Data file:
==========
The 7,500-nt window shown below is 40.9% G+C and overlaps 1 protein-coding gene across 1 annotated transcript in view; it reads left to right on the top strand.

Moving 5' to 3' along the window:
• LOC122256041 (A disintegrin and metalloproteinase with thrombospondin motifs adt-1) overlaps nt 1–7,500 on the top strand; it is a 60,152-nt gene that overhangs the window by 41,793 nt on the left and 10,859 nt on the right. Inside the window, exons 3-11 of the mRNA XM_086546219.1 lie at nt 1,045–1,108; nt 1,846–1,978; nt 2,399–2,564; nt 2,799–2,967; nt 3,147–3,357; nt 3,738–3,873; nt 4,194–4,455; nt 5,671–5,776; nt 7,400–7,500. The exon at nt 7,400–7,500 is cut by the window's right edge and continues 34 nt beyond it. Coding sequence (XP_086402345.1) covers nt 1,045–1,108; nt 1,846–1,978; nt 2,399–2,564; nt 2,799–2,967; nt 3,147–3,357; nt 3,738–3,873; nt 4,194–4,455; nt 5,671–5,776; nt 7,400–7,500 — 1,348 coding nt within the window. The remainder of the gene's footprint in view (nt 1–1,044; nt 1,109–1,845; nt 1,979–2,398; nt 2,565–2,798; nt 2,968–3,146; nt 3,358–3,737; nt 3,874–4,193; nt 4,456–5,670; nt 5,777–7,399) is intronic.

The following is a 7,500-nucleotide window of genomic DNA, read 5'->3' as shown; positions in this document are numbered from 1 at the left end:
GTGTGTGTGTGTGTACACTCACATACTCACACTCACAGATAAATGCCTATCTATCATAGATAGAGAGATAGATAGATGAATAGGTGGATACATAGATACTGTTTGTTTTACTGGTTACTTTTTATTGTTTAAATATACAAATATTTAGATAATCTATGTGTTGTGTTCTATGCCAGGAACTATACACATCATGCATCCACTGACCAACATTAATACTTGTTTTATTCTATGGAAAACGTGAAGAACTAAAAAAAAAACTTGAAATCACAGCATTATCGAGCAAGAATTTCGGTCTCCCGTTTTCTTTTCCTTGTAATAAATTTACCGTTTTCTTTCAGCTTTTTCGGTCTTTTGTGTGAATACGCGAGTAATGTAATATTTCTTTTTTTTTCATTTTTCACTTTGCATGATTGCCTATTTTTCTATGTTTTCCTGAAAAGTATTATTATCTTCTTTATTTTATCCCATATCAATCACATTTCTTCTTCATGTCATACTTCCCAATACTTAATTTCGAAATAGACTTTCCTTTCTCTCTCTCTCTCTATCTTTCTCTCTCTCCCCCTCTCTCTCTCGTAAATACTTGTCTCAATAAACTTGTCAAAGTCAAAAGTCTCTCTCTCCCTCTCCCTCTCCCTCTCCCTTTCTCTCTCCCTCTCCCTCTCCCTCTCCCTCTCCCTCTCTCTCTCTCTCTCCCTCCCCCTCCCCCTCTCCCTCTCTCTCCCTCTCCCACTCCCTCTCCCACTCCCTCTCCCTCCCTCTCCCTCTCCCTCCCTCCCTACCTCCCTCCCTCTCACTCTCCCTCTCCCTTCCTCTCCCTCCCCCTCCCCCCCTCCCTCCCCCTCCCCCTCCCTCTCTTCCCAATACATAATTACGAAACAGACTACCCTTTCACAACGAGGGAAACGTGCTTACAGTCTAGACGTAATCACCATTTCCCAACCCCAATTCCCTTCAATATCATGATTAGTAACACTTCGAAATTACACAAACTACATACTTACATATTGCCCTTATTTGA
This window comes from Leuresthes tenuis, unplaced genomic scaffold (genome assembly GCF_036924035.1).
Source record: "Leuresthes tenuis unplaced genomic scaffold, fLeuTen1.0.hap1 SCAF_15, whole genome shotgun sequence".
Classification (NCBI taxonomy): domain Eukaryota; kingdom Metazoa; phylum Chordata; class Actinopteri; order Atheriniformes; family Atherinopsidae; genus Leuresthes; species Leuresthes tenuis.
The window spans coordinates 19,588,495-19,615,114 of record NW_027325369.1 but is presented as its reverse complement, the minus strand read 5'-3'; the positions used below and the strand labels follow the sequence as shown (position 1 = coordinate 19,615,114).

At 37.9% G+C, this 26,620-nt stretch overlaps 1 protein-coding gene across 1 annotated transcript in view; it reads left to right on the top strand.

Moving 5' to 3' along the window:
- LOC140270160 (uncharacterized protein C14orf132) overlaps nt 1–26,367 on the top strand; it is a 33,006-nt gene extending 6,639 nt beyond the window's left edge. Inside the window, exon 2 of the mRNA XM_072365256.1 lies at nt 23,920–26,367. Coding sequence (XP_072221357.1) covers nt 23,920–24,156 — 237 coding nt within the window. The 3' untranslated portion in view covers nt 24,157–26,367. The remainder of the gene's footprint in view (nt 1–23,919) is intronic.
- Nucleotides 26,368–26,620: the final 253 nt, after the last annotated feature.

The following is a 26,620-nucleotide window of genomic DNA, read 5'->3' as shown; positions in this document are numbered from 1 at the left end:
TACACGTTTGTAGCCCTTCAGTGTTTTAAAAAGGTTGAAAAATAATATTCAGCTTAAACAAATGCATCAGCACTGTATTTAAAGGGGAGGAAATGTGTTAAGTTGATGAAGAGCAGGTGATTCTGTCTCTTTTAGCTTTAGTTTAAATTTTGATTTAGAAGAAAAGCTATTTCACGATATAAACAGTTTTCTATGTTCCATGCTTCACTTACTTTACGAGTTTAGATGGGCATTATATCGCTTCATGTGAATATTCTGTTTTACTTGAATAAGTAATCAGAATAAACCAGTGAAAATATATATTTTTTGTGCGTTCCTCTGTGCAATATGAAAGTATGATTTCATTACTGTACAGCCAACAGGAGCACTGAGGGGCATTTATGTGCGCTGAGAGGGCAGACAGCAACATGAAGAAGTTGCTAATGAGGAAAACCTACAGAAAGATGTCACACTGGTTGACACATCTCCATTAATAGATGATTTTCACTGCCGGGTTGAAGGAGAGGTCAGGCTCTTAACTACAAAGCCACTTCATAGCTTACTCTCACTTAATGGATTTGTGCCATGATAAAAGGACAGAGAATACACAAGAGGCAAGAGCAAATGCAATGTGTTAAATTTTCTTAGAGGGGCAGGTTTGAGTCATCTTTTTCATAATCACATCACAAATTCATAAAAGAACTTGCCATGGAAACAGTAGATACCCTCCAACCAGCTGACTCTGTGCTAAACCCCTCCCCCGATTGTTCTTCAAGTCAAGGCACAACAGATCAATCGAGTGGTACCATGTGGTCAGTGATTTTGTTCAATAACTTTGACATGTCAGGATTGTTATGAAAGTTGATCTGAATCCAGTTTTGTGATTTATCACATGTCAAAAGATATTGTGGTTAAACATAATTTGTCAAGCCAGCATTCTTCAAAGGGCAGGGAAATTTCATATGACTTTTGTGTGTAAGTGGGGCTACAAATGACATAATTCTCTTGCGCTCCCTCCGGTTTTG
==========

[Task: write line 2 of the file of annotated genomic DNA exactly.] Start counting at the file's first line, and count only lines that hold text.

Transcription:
Moving 5' to 3' along the window: